It was announced at length that we had attained the summit height of the mountain. Just here the rivulets changed their course. (p.33) 
 Taken to ponder the future of the Christian expansion into the West, Clark raises concerns about the compatibility of the independence of the Western mind and the divine revelation (p.35)

I have already seen enough of western character to discover that while mind starts up here vigorous and majestic as the sturdy trees of the forest, it is exceedingly prone to spurn the restraints, and question the authority of divine Revelation. No where probably is there more avowed or evident independence of mind—or with a certain class, greater susceptibility of being gulled, by a swaggering, boastful departure from the ancient landmarks of faith. The great adversary is always ready to persuade men that there is much more manliness and independence in believing something new, however false, than in adhering to what is ancient, however true, in the faith of our forefathers. (p.35)
Clark's party then encounters some Dunkards and is repulsed by their filthy appearance (p.35), and Clark summarizes their doctrine as he has been told (p.35-36).

The journey then proceeds in the evening down the Conemaugh Valley on the Canal Packet Detroit (p.36). Because the summer night was nice, most passengers spent it on deck, either observing the scenery or holding conversations, or strolling around on deck as an observer, as did Clark--until he got sucked into a conversation on Christianity (p.37). It was socially acceptable to sit in and listen, so Clark did (p.37f). Clark was struck by the fact that, during this conversation, an interesting definition of Christian came from a man who had spent most of his time on the packet playing cards (p.38). Nevertheless, Clark felt the discussion "profoundly ignorant", "not only of the real design of the gospel, but also the leading truths which the Bible unfolds"--yet persisted on staying out of the conversation (p.38). Their discussion becomes "sinful" and "profane" in the way it treats Christ's majesty, Clark became dismayed but continued his opportunity to study "human nature" (p.39). The objectionable ideas in conflict with the Gospel continued (p.39-41), however.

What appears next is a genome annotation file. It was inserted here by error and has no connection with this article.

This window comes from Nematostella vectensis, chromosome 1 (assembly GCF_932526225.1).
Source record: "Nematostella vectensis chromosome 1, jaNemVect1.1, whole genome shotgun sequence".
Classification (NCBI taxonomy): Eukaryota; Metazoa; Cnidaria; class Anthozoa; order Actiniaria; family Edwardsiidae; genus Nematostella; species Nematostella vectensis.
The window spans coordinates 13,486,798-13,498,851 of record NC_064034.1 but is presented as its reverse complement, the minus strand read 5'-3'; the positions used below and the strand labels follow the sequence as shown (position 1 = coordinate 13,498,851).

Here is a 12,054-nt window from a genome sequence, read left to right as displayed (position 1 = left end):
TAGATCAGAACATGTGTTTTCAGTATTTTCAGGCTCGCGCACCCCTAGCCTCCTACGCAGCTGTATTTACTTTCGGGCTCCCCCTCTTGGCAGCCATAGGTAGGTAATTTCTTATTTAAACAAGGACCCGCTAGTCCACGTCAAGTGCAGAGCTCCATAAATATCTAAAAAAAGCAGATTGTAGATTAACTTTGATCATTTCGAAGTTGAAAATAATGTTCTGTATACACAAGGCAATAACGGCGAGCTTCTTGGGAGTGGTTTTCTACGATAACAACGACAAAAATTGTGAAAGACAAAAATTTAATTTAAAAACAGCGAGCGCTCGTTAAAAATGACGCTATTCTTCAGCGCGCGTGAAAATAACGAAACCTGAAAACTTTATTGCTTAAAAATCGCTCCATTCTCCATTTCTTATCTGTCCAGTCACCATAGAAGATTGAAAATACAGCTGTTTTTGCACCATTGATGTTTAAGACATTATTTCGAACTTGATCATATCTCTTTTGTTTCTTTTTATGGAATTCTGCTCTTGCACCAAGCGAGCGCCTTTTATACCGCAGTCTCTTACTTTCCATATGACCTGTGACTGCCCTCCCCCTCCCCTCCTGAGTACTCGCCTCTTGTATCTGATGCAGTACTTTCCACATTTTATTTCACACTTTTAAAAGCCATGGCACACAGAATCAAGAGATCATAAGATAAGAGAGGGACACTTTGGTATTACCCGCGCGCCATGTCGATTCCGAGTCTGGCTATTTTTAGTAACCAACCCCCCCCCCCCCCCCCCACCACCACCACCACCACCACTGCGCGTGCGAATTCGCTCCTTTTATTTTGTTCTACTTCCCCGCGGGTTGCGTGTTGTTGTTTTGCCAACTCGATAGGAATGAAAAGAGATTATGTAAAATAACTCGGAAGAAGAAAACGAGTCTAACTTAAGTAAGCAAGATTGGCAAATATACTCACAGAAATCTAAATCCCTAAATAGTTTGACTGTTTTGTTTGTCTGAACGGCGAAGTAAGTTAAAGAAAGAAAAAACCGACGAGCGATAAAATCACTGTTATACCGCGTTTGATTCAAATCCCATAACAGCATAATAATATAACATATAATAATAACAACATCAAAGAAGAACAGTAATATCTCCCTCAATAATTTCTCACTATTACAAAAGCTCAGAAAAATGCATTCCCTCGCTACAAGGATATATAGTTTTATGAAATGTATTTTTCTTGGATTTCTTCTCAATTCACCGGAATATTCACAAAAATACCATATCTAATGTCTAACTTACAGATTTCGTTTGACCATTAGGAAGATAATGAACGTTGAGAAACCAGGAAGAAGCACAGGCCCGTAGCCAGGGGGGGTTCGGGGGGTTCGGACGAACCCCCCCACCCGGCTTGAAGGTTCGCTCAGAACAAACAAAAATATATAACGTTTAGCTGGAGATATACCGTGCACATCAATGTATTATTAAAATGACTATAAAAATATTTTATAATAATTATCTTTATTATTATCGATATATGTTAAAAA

Chapter IV -- Pittsburg and its Environs

By Saturday June 17th, about 9 o'clock in the morning (p.42), the packet passed the Alleghany river above the junction with the Kiskiminetas (falls?); it took until 3pm in the afternoon to catch the first glimpses of Pittsburg. The party apparently got off the boat--their is talk of how their "Pittsburgian friends" praise the fine weather. Clark discusses the soot and the dark smoke from the bituminous coal fires (p.42) in the houses and factories (p.43), drawing comparisons to the burning Sodom and the ubiquity of the Egyptian frogs. 
I raised the window in my chamber, and the room was almost instantly filled with smoke. Almost as soon as I reached the church on Sunday [the 18th of June, 1837, RCK] evening, the door and windows being open for the admission of air, I perceived the church was filled with a cloud of smoke. (p.43)
This negative description conflicts with Clark's tact, who goes out of his way to praise the inhabitants, speaking of their "sterling excellencies of character" (p.44) and adding:
I should be very ungrateful if I did not here record the acknowledgement of the many acts of kindness and hospitality that were extended to me during my temporary stay. (p.44)
Clark can even wring a physico-theological proof of the "benevolence and wisdom of the Creator" (p.44) from the smoke, who gave mankind the "capabilities of adapting ourselves to whatever is around us" (p.44).

Clark extended his explorations to include the coal mining hills, but was again bothered despite the Alleghany and Monongahela mountain scenery by the "canopy of darkness" covering the city itself (p.44).